Electric Mountain Bikes and Trail Access

Presenters: Facilitated by IMBA Communications Director Mark Eller; panelists included IMBA Executive Director Mike Van Abel; NICA Executive Director and Recreation Planning Consultant, Austin McInery; Randy Neufeld, SRAM; Larry Pizzi, Currie Technologies; Samuel Benedict, Specialized Bicycles.

Overview: Electric-assist bicycles are a fast-growing category, particularly in Europe and Asia, and with growing interest in North America. The panel discussion focused on the management strategies and best practices that are needed if e-bikes are to share natural surface trails with other user groups.

Conclusions: There is potential for IMBA to partner with electric mountain bike (eMTB) manufacturers, suppliers and retailers to help guide this emerging category. An essential principle for this work is that no loss of existing mountain bike access will be acceptable. We believe that it is critical to proactively develop strategies to address eMTB use as a component of IMBA’s ongoing work on public lands in order to avoid potential setbacks for mountain bikes and trail closures.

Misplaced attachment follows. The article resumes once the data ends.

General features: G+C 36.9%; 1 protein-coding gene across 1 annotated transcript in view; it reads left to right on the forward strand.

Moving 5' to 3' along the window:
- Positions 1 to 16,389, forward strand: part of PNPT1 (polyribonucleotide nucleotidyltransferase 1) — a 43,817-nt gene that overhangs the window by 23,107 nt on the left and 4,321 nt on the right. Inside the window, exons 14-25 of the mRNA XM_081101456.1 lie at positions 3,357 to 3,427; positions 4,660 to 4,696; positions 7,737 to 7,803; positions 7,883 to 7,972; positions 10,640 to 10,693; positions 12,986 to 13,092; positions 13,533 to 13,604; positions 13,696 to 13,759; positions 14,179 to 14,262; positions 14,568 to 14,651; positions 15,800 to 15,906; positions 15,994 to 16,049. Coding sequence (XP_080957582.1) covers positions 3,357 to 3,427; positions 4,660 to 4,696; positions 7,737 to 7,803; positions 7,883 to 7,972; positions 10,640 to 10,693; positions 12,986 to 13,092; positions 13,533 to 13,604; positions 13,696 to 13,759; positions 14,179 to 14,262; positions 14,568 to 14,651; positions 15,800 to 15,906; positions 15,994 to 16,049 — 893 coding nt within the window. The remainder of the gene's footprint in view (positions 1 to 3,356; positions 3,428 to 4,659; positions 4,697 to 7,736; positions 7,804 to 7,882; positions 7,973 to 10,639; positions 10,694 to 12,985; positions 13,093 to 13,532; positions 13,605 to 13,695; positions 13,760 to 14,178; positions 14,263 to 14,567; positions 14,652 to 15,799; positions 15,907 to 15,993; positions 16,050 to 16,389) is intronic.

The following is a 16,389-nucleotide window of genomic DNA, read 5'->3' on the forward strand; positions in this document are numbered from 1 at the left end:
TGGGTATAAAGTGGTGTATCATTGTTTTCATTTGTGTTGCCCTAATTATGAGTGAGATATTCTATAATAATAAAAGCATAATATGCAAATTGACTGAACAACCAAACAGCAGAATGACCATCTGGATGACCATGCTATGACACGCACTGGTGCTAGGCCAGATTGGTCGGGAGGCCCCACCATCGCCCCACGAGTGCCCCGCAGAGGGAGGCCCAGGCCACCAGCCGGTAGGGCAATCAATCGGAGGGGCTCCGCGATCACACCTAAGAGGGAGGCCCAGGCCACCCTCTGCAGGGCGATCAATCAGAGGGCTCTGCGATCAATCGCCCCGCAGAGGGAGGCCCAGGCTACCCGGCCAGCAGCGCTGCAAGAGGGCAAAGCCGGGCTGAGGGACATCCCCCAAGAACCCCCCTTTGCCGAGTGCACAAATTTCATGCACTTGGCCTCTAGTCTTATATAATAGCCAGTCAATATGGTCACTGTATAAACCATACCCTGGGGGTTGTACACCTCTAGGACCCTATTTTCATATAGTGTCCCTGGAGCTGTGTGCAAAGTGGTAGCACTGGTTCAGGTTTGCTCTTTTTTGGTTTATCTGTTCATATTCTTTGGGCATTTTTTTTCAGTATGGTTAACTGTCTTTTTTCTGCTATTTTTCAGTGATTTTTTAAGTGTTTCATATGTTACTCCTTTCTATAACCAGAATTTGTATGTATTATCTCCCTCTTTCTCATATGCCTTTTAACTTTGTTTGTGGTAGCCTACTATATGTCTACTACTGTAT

More info

As eMTB use becomes more widespread, public land agencies large and small may struggle with how to manage this new user group. Having learned the lessons from the rapid growth of mountain biking in the 1980s, IMBA understands that lack of data on use and impacts are a significant factor contributing to poor decisions by management authorities. For this reason, there may be a need to conduct field studies to determine the primary impacts of eMTB use and how it compares to human-powered mountain bicycles and motorcycles.

The novelty of eMTBs means that there have been no studies of their environmental impacts while there have been numerous studies looking at the impacts of both mountain bicycles and off-road motorcycles. One could speculate that the impacts would fall somewhere between the two modes, but this is a rather wide span, particularly regarding power differences and soil displacement.

The lack of information may contribute to poor trail management decisions that may either unnecessarily ban eMTBs from trails or allow them where their impacts will be disproportionate to their use. An understanding of how eMTBs affect the environment and trail management is needed so that land managers, and the communities that support them, can make informed decisions.

To date, no known valid research into the environmental and social impacts of eMTBs has been performed. Research generally into the impacts of motorized and non-motorized users does exist and can provide a basis for developing research protocols. IMBA and the manufacturers of eMTBs will consider ways to encourage this type of data collection and research.